In life, many things cannot be changed. We might work to influence some of them, object loudly to others and even spend our lives dedicated fighting certain social causes but fighting the world is tiring. As a matter of self-preservation, we have to pick our fights with care. The Roman Stoic philosopher Seneca observed that we become angry at the smallest things because reality disappoints our expectations. We expect our pen to not run out of ink, for our drink bottle not to leak, and for our favourite study space to be available every time we want it.
Feeling frustration and upset when our expectations are not met wastes energy. It is more useful to ask of each hiccup, challenge and disaster life throws at us, “how can I use this?” There is a lesson to learn in every mishap and problem encountered – either that there is a better way of carrying on or simply reminders that we do best in life when we accept and make the most of bad situations we cannot change rather than cursing cruel fate for not being better and easier.
Comparing yourself to others is an easy trap to fall into. The grass is always greener on the other side of the fence because we see others through the green-tinted lens of envy. Like so many swans, we see only the easy front they show to the world, and not the frantic scrabbling beneath the surface as they struggle to keep up. We do not see their problems, their cares, their worries, their failures. Most people’s lives seem idyllic only because we do not know enough about them.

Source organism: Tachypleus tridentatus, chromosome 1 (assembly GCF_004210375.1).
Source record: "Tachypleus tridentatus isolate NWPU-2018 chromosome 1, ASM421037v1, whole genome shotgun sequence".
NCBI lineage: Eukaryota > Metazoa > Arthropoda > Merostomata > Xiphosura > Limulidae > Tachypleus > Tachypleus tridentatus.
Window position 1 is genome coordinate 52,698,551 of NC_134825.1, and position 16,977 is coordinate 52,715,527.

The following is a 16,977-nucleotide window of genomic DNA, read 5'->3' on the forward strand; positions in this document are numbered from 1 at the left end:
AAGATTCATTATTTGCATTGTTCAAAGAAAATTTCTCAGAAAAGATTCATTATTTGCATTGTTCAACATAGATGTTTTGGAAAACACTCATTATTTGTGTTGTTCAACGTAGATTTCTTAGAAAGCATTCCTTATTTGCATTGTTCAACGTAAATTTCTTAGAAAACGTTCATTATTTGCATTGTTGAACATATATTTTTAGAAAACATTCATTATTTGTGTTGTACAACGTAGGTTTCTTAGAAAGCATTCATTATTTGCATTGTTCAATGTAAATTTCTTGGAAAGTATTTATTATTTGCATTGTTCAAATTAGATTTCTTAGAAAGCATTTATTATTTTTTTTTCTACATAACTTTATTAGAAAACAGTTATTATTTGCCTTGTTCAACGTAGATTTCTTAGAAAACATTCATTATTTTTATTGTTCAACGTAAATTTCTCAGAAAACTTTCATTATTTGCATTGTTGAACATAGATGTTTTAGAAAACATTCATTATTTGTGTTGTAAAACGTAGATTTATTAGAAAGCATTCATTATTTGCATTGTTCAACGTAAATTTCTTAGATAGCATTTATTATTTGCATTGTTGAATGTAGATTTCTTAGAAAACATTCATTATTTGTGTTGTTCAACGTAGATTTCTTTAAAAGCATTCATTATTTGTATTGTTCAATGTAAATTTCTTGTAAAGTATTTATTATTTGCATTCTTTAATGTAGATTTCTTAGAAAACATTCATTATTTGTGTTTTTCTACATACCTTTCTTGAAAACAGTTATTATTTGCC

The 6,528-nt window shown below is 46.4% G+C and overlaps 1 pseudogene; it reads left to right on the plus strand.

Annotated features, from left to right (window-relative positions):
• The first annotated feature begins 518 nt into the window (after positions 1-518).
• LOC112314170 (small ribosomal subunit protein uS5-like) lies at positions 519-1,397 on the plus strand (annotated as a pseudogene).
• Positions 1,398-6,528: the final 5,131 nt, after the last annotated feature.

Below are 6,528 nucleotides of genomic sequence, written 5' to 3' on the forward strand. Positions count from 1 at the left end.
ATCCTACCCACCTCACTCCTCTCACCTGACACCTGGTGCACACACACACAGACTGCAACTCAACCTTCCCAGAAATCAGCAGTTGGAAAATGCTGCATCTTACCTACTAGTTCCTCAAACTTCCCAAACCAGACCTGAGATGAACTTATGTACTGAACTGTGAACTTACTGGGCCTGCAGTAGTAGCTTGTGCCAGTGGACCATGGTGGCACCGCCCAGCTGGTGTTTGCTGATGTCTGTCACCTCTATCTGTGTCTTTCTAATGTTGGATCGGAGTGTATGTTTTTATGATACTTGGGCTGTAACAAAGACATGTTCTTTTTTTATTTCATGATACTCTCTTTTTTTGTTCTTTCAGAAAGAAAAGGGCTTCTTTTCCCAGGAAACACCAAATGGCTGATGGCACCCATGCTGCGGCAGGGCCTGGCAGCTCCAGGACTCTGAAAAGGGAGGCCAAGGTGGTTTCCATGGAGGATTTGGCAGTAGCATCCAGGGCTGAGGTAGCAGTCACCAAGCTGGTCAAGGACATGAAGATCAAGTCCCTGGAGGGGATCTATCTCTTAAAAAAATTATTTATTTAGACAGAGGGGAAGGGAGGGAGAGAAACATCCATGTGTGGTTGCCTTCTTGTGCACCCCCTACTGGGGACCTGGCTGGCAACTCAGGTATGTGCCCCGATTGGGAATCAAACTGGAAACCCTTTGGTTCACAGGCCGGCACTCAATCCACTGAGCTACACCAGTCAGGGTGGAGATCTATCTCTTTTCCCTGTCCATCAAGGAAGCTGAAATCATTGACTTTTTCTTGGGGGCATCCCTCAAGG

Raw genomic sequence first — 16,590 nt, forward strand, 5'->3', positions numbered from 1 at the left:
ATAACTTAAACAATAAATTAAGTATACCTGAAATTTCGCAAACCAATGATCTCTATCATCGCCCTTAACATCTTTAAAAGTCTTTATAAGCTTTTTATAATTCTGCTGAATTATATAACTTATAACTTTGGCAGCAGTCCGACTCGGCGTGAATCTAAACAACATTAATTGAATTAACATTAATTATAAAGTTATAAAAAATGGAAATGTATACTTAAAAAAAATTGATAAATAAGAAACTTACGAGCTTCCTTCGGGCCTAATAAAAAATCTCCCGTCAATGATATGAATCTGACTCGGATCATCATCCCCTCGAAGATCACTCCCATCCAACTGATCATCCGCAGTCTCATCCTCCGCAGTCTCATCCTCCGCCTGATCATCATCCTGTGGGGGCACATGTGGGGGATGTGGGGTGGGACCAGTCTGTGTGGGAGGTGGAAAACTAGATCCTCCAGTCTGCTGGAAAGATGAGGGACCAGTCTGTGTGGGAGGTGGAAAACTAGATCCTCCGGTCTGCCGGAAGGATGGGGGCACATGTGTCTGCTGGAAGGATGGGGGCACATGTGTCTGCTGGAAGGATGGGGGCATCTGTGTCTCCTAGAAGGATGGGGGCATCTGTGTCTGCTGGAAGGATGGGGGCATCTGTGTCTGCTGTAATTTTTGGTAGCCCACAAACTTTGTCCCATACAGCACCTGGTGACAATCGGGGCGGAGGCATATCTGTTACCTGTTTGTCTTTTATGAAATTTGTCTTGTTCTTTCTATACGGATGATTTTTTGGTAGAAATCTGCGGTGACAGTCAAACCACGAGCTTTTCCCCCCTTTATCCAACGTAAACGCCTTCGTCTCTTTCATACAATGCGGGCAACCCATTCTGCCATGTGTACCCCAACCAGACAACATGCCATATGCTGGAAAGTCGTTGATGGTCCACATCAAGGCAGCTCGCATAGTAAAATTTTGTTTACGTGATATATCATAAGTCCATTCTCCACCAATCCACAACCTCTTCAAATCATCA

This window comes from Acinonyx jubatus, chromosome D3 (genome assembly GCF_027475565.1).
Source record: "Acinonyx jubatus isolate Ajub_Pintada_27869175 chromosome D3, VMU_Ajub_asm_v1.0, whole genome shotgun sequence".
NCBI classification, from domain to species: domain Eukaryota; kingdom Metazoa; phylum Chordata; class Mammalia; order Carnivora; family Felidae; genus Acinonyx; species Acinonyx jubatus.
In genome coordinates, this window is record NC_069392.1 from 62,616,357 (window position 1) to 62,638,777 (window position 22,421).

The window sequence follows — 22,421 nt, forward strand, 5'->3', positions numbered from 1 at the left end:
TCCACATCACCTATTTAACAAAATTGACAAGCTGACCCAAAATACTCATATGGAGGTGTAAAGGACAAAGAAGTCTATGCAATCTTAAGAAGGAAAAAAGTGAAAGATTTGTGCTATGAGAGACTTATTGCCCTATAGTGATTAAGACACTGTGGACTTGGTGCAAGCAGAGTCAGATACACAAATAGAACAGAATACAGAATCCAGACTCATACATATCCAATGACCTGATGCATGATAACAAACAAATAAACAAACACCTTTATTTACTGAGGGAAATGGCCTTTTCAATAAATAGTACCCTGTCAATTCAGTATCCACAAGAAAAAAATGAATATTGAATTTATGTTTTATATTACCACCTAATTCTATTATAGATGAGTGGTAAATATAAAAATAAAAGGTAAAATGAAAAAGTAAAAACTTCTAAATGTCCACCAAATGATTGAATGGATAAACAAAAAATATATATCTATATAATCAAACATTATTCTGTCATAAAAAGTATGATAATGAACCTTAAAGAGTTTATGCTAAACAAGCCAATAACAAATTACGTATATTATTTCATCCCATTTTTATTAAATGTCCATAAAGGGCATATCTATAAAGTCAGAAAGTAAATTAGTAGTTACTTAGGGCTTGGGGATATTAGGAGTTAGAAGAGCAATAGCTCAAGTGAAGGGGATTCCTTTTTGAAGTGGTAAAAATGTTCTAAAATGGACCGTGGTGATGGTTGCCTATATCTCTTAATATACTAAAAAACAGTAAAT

“Do not worry about tomorrow… today has enough trouble [work] of its own.” ~ Matthew 6:34
Remember the Duke of Wellington’s famous saying: “the work of the day, in the day”. There is no use in worrying about what you might do tomorrow or what might happen in the future. Put tomorrow, and everything else that is beyond your control, out of mind and seize today!